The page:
And I still use the brace. It may be psychological now, but it does help. And I'm no longer afraid of a walk or two.

2019-02-13_07-31-37 by baconrashers, on Flickr

I think I will never go back to doing difficult tricks (how I hurt myself). So I'll finish the season with a vid of my buddy doing a double backflip in Chatel. My head means that I will never want to risk landing backwards, or being upside down again. But hell, just being back on the mountain was not something I took for granted, and getting 80% back to where I was is better than nothing, by a long way. Best of luck, all.

VID-20190214-WA0004 by baconrashers, on Flickr


Last edited by Well, the person's real but it's just a made up name, see? on Wed 24-04-19 20:01; edited 1 time in total
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You have to make some sacrifices to be back on the mountain. Yes, may not be tricks anymore but you can still have a ton of fun on the slopes. Jumping is something I'm not going to do anytime soon but its worth it to be able to ski.

My "bad" knee is indeed about on par with my better one... skiing was just fine in mid-March and the brace was probably as much for my head as for my knee. Feeling really good by my second run down (Plattjen run at Saas-Fee). After the trip, I ordered a pair of skis/bindings and shortly afterwards booked a trip for late season skiing in Colorado.

It can be done. I mean, good God, Flashman... the touring pictures!?
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Anyway, snowHeads is much more fun if you do.
Congratulations! That sounds like you are back on form, and I know from experience that we can't take that for granted!

The touring has been physically the toughest, if honest - it's total exercise, and when bootpacking or kick turning, the knee did twinge.

But I found it a lot easier than getting back into the park. I have spent the last couple of weeks doing kickers, over and over, and basic airborne tricks (nothing silly, just tail grabs etc, no spins). I have not been able to get back onto a rail - I am still too scared of the consequences (how I did the injury). No physicall consequences of park stuff at all, but my brain won't let go like it used to.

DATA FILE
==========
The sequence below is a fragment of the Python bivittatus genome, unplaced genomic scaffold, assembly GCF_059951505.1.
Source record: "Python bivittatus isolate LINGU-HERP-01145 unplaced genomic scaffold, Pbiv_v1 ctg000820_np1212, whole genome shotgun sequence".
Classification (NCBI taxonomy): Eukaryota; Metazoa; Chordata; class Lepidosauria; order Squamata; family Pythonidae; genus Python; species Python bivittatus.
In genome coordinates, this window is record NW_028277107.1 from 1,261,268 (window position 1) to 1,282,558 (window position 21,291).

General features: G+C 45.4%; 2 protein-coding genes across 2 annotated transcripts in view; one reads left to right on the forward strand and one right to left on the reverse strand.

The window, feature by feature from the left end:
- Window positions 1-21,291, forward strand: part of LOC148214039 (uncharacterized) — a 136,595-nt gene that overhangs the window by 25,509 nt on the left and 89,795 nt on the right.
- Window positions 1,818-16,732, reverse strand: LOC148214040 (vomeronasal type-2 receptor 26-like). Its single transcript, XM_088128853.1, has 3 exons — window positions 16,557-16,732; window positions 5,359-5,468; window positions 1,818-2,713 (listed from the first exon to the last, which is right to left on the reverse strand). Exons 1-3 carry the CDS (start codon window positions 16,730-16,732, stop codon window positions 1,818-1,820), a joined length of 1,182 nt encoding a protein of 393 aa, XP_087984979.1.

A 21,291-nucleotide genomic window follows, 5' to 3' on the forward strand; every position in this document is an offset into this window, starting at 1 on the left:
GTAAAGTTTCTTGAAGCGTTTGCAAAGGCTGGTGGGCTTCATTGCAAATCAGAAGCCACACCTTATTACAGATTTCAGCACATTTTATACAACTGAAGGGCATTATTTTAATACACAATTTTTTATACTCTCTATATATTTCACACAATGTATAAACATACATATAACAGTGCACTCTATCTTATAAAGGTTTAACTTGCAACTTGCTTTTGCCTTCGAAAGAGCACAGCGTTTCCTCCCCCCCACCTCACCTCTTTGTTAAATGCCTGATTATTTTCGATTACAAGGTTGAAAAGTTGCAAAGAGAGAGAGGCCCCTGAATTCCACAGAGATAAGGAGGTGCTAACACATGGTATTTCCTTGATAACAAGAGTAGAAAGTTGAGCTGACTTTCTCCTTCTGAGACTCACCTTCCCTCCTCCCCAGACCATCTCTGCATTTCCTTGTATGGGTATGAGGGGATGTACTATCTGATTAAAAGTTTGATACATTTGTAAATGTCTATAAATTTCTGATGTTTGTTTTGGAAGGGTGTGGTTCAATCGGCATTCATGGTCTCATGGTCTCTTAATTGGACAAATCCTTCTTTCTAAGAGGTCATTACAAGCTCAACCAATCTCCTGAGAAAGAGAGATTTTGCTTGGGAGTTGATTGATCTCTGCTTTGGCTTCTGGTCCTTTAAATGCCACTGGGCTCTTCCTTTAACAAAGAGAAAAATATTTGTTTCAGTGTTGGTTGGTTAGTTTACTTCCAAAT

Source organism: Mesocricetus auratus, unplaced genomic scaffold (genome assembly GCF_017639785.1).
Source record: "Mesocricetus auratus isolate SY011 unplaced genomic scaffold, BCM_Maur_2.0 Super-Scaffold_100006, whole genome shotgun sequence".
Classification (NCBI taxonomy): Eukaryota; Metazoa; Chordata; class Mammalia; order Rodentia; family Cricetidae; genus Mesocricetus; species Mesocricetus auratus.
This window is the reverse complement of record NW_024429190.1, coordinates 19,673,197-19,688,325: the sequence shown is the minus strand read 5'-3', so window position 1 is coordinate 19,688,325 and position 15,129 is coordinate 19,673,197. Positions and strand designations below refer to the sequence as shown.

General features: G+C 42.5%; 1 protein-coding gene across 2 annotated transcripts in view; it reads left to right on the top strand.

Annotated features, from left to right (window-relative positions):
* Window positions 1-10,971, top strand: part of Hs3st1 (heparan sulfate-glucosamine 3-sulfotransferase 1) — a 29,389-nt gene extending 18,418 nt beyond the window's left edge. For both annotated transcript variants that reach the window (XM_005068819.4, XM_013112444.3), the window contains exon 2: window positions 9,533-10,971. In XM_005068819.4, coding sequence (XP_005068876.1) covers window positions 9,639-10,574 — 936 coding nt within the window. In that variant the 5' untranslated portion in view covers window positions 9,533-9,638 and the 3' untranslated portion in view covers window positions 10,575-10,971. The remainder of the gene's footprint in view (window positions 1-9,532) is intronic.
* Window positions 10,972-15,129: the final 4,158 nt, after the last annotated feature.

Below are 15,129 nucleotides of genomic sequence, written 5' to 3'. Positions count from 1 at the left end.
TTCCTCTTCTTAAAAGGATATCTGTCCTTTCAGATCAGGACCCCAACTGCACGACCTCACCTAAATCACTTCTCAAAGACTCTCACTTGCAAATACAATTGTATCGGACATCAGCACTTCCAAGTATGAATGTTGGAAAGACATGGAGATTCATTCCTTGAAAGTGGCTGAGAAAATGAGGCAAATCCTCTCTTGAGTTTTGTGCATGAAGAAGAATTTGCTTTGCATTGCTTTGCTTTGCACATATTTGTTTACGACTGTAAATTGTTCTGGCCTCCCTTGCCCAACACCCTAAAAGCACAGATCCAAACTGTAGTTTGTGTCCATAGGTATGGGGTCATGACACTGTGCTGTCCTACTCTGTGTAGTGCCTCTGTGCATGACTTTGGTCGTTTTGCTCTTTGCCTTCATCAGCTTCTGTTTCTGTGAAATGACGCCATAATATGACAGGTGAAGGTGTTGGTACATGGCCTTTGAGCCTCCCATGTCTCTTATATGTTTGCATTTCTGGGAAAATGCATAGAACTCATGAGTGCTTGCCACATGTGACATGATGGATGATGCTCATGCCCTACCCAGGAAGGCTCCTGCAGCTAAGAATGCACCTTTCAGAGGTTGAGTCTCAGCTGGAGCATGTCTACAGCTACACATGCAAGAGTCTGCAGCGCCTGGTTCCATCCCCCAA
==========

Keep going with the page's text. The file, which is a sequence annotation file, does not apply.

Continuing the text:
The leg has been actually less of a problem than my head. Which is odd, really.
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So, I've never been one for tricks... I tend to get lost when spinning (which direction am I facing? Is this up or down???) but every time I see a rail, I think, yeah, I should try that. The better of me tells me not to do it. So, I'm happy with what I can get... getting more comfortable on bumps and still enjoy the steeps. Next month's visit to Arapahoe Basin will help me figure out how much I will want to push myself, particularly as there won't be someone skiing with me. All will be in-bounds but A-Basin offers plenty of in-bounds challenges.

You nailed it, though. We can go to the gym and work out and get the leg ready but the biggest muscle that needs work is the one between our ears.
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Harry Flashman wrote:
The leg has been actually less of a problem than my head. Which is odd, really.


When I came back I convinced myself that I was OK head wise, but in truth it took 2 or 3 seasons to get fully back.

I'm lazier than I used to be and if conditions are 'meh' I'm happy to chill. However, it is a double edged sword and sometimes its safer to attack even when the mind is unconvinced, and effort can bring reward Smile
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 After all it is free Go on u know u want to!
After all it is free Go on u know u want to!
@AndAnotherThing.., I have literally forced myself onto the mountain almost every day this season, just to make myself "conquer" things. It felt very like my attitude when I was an intermediate trying to ramp up my ability, but this time I had fear as well as ambition. Weird feeling. I have been very lucky to have had a whole season to do this. I can honestly say that my technical skiing (spins and rails aside) are better now than they were at point of injury. But I now definitely have the fear, which I never used to. i can see myself easing off now, in a way I never have done before.

But I am also 41 and a new father, so this may not be a bad thing.